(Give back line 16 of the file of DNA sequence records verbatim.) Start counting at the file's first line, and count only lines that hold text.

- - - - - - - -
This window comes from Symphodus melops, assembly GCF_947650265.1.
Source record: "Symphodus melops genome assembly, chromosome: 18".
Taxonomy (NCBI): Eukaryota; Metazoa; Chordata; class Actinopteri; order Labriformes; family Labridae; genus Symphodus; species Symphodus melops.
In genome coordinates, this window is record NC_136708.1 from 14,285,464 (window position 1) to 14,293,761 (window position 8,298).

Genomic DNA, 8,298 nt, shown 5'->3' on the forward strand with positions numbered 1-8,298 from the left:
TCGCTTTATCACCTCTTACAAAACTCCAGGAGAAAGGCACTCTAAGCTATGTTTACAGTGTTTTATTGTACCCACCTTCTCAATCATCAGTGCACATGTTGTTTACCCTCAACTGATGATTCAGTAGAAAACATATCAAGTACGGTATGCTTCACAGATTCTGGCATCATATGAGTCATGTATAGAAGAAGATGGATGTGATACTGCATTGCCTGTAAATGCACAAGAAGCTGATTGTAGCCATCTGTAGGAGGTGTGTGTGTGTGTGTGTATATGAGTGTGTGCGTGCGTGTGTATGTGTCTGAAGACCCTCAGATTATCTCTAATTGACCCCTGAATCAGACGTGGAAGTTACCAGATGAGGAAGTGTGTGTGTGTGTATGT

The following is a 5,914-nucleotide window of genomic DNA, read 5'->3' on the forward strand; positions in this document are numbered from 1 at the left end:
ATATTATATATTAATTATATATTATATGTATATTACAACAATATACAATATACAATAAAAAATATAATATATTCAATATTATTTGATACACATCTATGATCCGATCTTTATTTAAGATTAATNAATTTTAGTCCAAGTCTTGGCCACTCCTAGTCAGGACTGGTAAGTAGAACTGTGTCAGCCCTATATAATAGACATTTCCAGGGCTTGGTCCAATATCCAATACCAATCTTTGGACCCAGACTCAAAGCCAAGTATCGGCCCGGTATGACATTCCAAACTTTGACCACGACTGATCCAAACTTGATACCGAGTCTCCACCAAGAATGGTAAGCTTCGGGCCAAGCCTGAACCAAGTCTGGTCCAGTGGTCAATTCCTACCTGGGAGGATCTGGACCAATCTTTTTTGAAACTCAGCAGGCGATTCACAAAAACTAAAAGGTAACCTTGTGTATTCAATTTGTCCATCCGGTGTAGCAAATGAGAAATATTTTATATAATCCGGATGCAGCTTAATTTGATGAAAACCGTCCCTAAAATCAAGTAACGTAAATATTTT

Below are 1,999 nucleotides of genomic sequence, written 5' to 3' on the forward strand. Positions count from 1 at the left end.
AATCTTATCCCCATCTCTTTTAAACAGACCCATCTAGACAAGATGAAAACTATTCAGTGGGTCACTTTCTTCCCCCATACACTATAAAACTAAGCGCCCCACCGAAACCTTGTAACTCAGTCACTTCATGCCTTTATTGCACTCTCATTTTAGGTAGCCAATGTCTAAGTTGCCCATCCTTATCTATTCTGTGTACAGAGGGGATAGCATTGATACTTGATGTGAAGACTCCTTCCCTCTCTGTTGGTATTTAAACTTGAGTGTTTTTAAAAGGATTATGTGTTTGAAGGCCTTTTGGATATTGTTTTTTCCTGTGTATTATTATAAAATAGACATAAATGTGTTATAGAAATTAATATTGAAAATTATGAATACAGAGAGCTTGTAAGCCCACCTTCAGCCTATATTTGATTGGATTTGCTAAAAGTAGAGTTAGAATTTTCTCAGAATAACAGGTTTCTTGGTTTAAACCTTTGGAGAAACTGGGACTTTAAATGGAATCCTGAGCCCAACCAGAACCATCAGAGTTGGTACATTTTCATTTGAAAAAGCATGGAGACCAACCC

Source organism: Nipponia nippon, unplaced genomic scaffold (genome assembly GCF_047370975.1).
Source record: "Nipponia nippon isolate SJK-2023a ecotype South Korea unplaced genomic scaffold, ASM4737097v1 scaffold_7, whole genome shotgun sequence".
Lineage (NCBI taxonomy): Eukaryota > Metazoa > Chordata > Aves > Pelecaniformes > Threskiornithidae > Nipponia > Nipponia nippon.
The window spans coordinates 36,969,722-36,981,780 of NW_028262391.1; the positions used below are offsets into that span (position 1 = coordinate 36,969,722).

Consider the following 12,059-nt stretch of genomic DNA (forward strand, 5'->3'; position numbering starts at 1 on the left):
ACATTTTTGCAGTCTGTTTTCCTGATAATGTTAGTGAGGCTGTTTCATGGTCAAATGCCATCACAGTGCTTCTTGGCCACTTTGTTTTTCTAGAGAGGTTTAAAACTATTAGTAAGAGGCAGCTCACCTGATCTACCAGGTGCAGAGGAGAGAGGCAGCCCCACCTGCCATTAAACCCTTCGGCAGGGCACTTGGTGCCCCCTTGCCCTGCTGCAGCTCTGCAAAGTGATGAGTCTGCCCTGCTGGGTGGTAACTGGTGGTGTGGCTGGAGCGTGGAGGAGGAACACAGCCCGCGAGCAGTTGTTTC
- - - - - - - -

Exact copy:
ACATTTTTGCAGTCTGTTTTCCTGATAATGTTAGTGAGGCTGTTTCATGGTCAAATGCCATCACAGTGCTTCTTGGCCACTTTGTTTTTCTAGAGAGGTTTAAAACTATTAGTAAGAGGCAGCTCACCTGATCTACCAGGTGCAGAGGAGAGAGGCAGCCCCACCTGCCATTAAACCCTTCGGCAGGGCACTTGGTGCCCCCTTGCCCTGCTGCAGCTCTGCAAAGTGATGAGTCTGCCCTGCTGGGTGGTAACTGGTGGTGTGGCTGGAGCGTGGAGGAGGAACACAGCCCGCGAGCAGTTGTTTC